Abstract

The U.S. Geological Survey conducted a seismic-refraction study of the earth's crust and upper mantle near the Tonto Forest Seismological Observatory (TFO), located 10miles south of the Mogollon Rim near Payson in central Arizona. Two recording lines 400 km long intersect in the approximate form of a cross at TFO; one line trends southeast and the other northeast. The sedimentary layer at most places southwest of the rim is less than 1 km thick, but north of the rim it is 2 to 3 km thick. The velocity in this uppermost layer ranges from 2.6 to 4.7 km/sec, with the higher limit measured near or north of the rim. Arrivals refracted in the upper crust (Pg) can be attributed to two layers for all the shot points south of the rim. The velocity in the upper layer is about 5.9 km/sec with thickness ranging from 2 to 8 km; beneath the upper layer the velocity is about 6.1 km/sec. The upper layer seems to be absent northeast of the rim, where two shot points generated Pg arrivals that show only a velocity of 6.2 km/sec. A Poisson ratio of 0.22 for the upper crustal layers was measured from shear and compressional arrivals. The lower crust could not be identified from the first and later refraction arrivals; however, minimum depths to the intermediate layer were determined. An average crustal velocity of 6.2 km/sec was measured from wide-angle reflection alignments. A thin intermediate layer would explain the seismic measurements.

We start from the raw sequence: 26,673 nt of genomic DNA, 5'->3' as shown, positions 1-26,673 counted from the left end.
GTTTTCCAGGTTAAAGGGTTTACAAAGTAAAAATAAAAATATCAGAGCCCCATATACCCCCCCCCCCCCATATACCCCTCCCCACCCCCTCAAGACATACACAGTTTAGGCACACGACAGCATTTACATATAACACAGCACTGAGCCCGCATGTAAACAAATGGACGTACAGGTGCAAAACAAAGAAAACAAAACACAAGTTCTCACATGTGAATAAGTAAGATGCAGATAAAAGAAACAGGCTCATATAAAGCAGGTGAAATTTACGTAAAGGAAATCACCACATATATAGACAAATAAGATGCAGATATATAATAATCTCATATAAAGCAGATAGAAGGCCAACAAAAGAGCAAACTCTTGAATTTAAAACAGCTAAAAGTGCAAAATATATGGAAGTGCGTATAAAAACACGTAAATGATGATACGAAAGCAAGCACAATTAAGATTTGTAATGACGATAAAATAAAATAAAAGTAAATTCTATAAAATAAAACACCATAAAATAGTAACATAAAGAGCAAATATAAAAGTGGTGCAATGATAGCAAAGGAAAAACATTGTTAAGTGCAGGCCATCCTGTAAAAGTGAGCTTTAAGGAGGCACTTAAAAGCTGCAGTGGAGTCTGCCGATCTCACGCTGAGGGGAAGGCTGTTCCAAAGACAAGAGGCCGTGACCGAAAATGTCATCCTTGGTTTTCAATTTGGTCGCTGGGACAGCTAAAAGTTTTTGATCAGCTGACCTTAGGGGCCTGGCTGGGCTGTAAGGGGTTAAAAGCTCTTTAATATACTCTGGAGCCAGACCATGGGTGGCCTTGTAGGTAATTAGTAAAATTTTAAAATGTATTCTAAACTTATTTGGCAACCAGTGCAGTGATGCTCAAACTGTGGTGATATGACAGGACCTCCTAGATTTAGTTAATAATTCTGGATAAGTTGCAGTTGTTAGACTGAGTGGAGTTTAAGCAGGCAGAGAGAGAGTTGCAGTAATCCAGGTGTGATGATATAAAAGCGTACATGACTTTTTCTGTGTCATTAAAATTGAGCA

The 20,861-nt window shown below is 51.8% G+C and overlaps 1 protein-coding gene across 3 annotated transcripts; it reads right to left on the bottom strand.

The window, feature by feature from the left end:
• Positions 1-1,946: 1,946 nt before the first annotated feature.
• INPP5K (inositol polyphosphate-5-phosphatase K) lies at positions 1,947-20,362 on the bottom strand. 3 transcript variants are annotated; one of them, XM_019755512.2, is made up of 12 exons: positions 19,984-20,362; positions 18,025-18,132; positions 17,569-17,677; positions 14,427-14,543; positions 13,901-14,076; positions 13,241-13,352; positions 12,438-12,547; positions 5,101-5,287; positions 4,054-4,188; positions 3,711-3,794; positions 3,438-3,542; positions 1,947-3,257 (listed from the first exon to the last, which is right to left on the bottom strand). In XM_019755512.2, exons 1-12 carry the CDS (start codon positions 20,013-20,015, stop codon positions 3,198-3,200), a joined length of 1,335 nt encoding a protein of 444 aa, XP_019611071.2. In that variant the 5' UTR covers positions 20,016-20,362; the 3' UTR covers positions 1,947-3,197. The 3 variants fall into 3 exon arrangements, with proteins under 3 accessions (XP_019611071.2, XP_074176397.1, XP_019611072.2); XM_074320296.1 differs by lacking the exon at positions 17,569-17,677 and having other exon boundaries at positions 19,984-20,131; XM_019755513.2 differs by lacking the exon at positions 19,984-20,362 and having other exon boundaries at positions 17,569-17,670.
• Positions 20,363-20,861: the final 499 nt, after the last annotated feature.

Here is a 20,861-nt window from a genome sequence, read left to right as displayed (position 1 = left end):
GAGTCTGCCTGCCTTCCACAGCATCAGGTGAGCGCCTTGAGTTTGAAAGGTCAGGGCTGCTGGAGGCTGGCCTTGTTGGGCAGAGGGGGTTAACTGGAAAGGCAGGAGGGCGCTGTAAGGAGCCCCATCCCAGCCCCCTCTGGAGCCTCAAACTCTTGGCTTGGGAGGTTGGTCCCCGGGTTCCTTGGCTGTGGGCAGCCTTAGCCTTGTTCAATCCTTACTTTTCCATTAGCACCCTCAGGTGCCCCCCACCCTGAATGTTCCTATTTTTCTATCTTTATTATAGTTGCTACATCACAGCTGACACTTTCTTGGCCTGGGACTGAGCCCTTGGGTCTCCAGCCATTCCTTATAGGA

A delay-time method was used to map the configuration of the M-discontinuity. The depth below sea level is about 36 km along the northwest-trending line. The northeast-trending line shows a shallow depth of 21 km near Gila Bend, increasing depth to about 34 km under TFO, and a flat M-discontinuity at 40 km depth under the Mogollon Mesa northeast to Sunrise Springs. There is evidence of an abrupt depth change of about 4 km on the M-discontinuity in the vicinity of TFO. The velocity in the upper mantle is 7.85 km/sec. The relation of topographic elevation to crustal thickness suggests an approach to isostatic equilibrium, which is deduced from a near-zero regional free-air gravity anomaly. However, lateral density change in the upper mantle is required to make the crustal-refraction model fit the observed gravity-anomaly values, provided that velocity and density are linearly related.

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